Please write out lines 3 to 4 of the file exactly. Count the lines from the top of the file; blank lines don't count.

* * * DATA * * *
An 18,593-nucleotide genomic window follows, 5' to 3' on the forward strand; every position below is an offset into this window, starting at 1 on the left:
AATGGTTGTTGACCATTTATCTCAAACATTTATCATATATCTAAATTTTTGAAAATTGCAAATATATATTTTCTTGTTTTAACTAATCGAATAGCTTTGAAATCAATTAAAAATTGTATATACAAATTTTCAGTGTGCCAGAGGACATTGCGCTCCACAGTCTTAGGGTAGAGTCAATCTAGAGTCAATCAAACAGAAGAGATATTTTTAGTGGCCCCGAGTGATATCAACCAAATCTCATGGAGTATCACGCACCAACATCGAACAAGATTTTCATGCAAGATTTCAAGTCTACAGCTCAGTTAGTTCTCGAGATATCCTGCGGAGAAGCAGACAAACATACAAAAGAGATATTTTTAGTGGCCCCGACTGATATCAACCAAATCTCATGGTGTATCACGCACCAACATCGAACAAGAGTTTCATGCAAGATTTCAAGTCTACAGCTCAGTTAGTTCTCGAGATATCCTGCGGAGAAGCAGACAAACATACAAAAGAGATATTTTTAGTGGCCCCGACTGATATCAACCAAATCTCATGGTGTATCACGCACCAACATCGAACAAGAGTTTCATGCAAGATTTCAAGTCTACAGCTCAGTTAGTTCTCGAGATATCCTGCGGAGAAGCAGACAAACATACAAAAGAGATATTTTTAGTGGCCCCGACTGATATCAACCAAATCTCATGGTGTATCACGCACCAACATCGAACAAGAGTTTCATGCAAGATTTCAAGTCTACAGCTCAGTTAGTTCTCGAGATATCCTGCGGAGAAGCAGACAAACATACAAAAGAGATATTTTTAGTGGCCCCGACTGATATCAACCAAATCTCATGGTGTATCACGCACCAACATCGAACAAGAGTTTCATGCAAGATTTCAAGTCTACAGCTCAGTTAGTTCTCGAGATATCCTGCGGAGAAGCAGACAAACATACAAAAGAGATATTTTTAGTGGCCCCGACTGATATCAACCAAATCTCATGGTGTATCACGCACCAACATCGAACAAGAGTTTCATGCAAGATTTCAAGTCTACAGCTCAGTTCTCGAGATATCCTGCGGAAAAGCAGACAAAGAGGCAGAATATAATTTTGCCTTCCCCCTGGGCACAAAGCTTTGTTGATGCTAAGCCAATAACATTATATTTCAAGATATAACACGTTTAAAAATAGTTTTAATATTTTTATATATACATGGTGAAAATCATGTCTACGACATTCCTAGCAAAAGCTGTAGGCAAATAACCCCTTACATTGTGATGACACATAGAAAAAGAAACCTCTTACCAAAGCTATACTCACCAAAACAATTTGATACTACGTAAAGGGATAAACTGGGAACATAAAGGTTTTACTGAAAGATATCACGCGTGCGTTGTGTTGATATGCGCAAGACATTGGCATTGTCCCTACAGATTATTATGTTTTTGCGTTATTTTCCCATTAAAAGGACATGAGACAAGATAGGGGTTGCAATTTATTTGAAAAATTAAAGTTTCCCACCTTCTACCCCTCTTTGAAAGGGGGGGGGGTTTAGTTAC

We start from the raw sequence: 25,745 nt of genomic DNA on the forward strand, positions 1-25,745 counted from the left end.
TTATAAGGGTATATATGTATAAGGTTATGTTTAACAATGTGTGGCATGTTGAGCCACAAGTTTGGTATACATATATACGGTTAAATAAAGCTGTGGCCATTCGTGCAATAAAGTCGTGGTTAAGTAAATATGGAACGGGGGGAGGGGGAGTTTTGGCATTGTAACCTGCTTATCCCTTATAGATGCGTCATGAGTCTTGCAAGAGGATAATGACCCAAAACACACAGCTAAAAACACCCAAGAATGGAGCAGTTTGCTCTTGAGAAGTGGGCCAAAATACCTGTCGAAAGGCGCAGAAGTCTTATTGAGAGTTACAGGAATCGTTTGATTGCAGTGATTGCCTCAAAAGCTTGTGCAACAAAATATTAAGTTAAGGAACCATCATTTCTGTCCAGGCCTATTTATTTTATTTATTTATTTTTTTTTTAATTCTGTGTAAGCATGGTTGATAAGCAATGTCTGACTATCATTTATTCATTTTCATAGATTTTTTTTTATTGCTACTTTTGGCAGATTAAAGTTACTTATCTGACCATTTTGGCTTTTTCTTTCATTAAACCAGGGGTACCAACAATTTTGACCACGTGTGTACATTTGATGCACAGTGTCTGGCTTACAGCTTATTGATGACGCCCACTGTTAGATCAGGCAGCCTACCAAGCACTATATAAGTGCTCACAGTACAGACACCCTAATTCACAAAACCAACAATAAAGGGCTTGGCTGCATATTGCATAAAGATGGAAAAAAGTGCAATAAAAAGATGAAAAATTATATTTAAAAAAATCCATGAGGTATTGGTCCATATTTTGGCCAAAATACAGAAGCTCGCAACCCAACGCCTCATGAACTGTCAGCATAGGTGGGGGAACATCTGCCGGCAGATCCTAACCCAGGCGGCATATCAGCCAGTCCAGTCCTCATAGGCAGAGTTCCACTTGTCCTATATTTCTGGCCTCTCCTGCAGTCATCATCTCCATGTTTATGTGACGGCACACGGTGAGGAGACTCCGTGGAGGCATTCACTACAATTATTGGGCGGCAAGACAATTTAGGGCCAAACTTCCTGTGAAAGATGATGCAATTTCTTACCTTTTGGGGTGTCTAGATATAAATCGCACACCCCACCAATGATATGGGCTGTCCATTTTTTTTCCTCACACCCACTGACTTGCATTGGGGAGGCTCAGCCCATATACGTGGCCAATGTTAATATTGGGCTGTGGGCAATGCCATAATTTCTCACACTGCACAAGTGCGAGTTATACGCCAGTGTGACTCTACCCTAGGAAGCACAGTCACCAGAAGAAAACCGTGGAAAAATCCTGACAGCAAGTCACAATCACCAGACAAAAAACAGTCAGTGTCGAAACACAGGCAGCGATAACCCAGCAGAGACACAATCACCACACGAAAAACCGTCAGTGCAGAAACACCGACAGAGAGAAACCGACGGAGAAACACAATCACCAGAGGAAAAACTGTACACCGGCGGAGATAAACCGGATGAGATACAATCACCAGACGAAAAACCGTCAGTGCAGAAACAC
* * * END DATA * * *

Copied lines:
We start from the raw sequence: 25,745 nt of genomic DNA on the forward strand, positions 1-25,745 counted from the left end.
TTATAAGGGTATATATGTATAAGGTTATGTTTAACAATGTGTGGCATGTTGAGCCACAAGTTTGGTATACATATATACGGTTAAATAAAGCTGTGGCCATTCGTGCAATAAAGTCGTGGTTAAGTAAATATGGAACGGGGGGAGGGGGAGTTTTGGCATTGTAACCTGCTTATCCCTTATAGATGCGTCATGAGTCTTGCAAGAGGATAATGACCCAAAACACACAGCTAAAAACACCCAAGAATGGAGCAGTTTGCTCTTGAGAAGTGGGCCAAAATACCTGTCGAAAGGCGCAGAAGTCTTATTGAGAGTTACAGGAATCGTTTGATTGCAGTGATTGCCTCAAAAGCTTGTGCAACAAAATATTAAGTTAAGGAACCATCATTTCTGTCCAGGCCTATTTATTTTATTTATTTATTTTTTTTTTAATTCTGTGTAAGCATGGTTGATAAGCAATGTCTGACTATCATTTATTCATTTTCATAGATTTTTTTTTATTGCTACTTTTGGCAGATTAAAGTTACTTATCTGACCATTTTGGCTTTTTCTTTCATTAAACCAGGGGTACCAACAATTTTGACCACGTGTGTACATTTGATGCACAGTGTCTGGCTTACAGCTTATTGATGACGCCCACTGTTAGATCAGGCAGCCTACCAAGCACTATATAAGTGCTCACAGTACAGACACCCTAATTCACAAAACCAACAATAAAGGGCTTGGCTGCATATTGCATAAAGATGGAAAAAAGTGCAATAAAAAGATGAAAAATTATATTTAAAAAAATCCATGAGGTATTGGTCCATATTTTGGCCAAAATACAGAAGCTCGCAACCCAACGCCTCATGAACTGTCAGCATAGGTGGGGGAACATCTGCCGGCAGATCCTAACCCAGGCGGCATATCAGCCAGTCCAGTCCTCATAGGCAGAGTTCCACTTGTCCTATATTTCTGGCCTCTCCTGCAGTCATCATCTCCATGTTTATGTGACGGCACACGGTGAGGAGACTCCGTGGAGGCATTCACTACAATTATTGGGCGGCAAGACAATTTAGGGCCAAACTTCCTGTGAAAGATGATGCAATTTCTTACCTTTTGGGGTGTCTAGATATAAATCGCACACCCCACCAATGATATGGGCTGTCCATTTTTTTTCCTCACACCCACTGACTTGCATTGGGGAGGCTCAGCCCATATACGTGGCCAATGTTAATATTGGGCTGTGGGCAATGCCATAATTTCTCACACTGCACAAGTGCGAGTTATACGCCAGTGTGACTCTACCCTAGGAAGCACAGTCACCAGAAGAAAACCGTGGAAAAATCCTGACAGCAAGTCACAATCACCAGACAAAAAACAGTCAGTGTCGAAACACAGGCAGCGATAACCCAGCAGAGACACAATCACCACACGAAAAACCGTCAGTGCAGAAACACCGACAGAGAGAAACCGACGGAGAAACACAATCACCAGAGGAAAAACTGTACACCGGCGGAGATAAACCGGATGAGATACAATCACCAGACGAAAAACCGTCAGTGCAGAAACAC